Certainly. Among the group’s eight-person board is hedge-fund manager John Petry of Gotham Capital, who with Eva Moskowitz co-founded the Harlem Success Academy Charter School. The board also includes Tony Davis of Anchorage Capital, the board chair of Brooklyn’s Achievement First East New York school; Charles Ledley of Highfields Capital Management; and Tilson, chief of T2 Partners and Tilson Funds and vice chairman of New York’s KIPP Academy Charter Schools. Tilson alone gave $50,000 to the New York branch of DFER in the first half of 2010.
Of DFER’s seven-person advisory board, five manage hedge funds: David Einhorn of Greenlight Capital, LLC; Joel Greenblatt, founder and managing partner of Gotham Capital and past protégé of fallen junk-bond icon Michael Milliken; Vincent Mai, who chairs AEA Investors, LP; Michael Novogratz, president of Fortress Investment Group; and Rafael Mayer, the Khronos LLC managing partner and KIPP AMP charter school director.
Orbiting the group is billionaire “venture philanthropist” and charter school funder Eli Broad, whose foundation gave upwards of $500,000 to plug advocacy related to the documentary “Waiting for Superman,” and another charter-touting film, “The Lottery.” Though not himself a DFER board member, Broad is a major funder of Education Reform Now, DFER’s nonprofit sister organization, also headed by Joe Williams.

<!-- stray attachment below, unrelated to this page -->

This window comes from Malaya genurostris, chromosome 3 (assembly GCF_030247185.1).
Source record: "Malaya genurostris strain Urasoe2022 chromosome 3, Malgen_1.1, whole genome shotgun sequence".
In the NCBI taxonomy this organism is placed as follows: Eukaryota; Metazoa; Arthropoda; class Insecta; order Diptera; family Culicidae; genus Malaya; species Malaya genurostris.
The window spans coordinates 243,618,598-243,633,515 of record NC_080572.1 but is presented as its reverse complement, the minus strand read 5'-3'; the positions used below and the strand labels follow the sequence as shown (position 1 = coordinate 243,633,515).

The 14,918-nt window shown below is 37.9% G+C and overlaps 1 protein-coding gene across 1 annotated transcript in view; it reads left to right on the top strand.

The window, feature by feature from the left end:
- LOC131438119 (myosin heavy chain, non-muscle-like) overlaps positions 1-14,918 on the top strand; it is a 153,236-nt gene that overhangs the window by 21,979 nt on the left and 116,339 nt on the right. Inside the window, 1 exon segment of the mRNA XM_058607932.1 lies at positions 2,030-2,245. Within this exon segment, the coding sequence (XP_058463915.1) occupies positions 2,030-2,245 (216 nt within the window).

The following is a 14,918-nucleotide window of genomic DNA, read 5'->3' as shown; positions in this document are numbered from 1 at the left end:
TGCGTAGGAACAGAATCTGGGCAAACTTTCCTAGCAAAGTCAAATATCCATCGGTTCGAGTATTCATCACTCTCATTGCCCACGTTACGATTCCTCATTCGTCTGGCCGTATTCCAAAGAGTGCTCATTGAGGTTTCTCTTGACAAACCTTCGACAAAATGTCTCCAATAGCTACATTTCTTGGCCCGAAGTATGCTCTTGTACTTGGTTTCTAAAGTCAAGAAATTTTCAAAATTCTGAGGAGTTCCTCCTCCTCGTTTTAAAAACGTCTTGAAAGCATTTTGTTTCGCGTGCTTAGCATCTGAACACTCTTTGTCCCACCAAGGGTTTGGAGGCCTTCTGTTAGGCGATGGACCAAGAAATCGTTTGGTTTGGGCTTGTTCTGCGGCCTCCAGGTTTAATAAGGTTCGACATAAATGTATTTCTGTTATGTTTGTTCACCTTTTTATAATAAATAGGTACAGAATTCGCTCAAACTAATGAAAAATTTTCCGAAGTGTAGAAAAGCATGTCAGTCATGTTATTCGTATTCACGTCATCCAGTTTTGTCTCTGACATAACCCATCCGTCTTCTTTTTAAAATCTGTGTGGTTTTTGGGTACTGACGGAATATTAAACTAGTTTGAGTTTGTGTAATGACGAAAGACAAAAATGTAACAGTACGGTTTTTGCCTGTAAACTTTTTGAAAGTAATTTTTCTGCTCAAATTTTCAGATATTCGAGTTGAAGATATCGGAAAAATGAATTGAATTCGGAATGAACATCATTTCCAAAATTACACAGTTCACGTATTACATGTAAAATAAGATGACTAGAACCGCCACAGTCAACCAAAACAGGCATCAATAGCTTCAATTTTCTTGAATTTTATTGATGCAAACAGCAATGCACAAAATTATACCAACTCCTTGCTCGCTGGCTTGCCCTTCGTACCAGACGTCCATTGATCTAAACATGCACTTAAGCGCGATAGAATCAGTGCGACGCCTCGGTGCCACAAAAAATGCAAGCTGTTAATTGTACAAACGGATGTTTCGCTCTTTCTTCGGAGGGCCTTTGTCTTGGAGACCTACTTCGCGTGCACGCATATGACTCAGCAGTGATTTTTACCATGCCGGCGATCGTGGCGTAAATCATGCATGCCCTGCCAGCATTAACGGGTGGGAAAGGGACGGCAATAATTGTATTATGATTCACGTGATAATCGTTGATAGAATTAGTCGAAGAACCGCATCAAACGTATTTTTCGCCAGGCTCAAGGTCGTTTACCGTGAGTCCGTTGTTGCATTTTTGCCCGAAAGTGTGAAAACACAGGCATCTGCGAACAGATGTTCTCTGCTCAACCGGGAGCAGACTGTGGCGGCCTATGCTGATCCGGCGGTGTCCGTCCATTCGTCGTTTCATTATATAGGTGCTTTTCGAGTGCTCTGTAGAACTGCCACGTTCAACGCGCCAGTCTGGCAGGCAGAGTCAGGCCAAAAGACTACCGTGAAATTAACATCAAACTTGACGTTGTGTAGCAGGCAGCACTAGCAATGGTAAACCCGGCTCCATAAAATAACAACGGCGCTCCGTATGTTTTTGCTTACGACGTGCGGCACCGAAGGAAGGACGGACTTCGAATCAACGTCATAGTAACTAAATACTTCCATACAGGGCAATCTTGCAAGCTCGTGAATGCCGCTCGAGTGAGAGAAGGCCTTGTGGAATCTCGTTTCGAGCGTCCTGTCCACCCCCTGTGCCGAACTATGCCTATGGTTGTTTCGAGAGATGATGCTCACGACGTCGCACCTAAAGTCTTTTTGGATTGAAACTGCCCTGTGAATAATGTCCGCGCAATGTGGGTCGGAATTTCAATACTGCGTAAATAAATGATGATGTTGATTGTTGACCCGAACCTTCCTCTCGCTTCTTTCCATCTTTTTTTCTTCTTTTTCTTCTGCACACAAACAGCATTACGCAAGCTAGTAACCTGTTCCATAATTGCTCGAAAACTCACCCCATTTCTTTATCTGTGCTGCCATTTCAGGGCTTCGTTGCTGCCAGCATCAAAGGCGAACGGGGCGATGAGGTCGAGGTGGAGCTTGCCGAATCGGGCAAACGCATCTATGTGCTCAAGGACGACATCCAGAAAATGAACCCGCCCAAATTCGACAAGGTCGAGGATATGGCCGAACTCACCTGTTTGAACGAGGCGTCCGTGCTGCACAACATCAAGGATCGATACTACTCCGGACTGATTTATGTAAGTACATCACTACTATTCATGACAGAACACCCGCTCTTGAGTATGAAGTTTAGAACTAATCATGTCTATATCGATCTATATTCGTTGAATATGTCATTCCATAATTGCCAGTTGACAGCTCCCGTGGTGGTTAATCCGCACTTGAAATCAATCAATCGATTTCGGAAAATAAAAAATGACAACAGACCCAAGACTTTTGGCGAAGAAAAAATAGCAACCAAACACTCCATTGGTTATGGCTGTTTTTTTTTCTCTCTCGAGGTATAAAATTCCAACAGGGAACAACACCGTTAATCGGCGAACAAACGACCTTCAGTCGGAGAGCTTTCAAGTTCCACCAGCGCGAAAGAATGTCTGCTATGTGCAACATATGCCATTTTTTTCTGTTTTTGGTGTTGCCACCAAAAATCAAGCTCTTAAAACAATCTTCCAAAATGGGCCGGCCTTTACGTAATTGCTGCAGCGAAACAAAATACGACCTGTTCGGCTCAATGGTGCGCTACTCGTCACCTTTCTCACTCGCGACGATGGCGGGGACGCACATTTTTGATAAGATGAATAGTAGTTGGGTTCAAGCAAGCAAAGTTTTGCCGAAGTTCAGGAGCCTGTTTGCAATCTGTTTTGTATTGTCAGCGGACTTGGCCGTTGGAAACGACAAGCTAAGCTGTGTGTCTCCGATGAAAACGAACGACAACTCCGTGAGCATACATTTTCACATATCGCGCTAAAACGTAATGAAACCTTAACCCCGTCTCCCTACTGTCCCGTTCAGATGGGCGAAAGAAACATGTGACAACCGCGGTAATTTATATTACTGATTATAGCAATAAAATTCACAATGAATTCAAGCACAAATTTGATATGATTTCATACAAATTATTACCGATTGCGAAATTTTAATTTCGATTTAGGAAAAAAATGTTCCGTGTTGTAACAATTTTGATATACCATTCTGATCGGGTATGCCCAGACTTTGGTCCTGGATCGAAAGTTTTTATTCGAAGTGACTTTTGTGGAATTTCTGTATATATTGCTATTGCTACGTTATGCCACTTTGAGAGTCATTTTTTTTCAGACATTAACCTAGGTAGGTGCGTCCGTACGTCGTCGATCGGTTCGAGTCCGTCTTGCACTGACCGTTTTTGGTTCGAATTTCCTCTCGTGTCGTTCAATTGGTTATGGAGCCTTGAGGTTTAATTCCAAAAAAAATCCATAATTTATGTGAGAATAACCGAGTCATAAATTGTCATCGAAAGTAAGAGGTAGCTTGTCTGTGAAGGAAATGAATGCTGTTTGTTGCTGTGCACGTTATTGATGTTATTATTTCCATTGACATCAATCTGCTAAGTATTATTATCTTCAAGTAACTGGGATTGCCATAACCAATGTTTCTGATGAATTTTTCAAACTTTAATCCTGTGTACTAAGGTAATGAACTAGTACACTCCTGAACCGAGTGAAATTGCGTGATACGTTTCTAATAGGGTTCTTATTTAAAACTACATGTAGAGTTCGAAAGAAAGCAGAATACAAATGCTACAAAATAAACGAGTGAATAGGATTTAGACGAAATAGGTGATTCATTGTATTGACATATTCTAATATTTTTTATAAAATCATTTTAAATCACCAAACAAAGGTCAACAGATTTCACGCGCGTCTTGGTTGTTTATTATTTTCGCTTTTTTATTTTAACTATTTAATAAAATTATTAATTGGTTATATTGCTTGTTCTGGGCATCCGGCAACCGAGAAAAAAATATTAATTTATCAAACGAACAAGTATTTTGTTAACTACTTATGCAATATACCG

Meanwhile, Andrew Rotherman, recently retired DFER director and EduWonk blogger, is co-founder of and a partner in for-profit Bellwether Education, described as “offering specialized professional services and thoughtful leadership to the entrepreneurial education reform field.” Rotherman sits on the Broad Prize Review Board, while DFER board member Sara Mead is a senior associate partner at his Bellwether Education and sits on the Washington, D.C., Public Charter School Board.
Birds of a feather.
Why the preponderance of hedge-funders?
Unlike bankers, hedge-funders operate in an area with little regulation and use “incentive structures” (bonuses, in English) that dictate investment risk-taking. Unlike New York’s traditional 400 wealthiest, these new rich aren’t satisfied with seeing their names emblazoned on museums and other cultural edifices. They mix narcissism with profit. They want something that churns money and strokes egos, too.
They’re what Diane Ravitch calls “the billionaire boys club.” Their agenda: choice, competition and privatization, which leads Ravitch to ask why the surprise when a crop of corporate America’s super-rich bridle at government regulation, favor private-sector solutions to societywide problems and oppose unions after thriving in a union-free environment.
Interviewed by The New York Times’ business writer Joe Nocera, DFER’s Whitney Tilson, one of the grandest of hedge-fund grandees, called charters “the perfect philanthropy for results-oriented business executives… Hedge funds are always looking for ways to turn a small amount of capital into a large amount of capital.”
What do these folks know about education?
With the exception of Williams, who’s the hired help: nothing! Understand that DFER’s endgame has little to do with learning and everything to do with marginalizing public-sector unionized workers and bringing down the cost of taxes for social programs. It’s about creating new business and investment opportunities in areas that are still publicly run and serving as a pre-emptive strike against any hope for private-sector union renewal. Where better to start than with attacking teacher unions, one of the few labor strongholds in this country?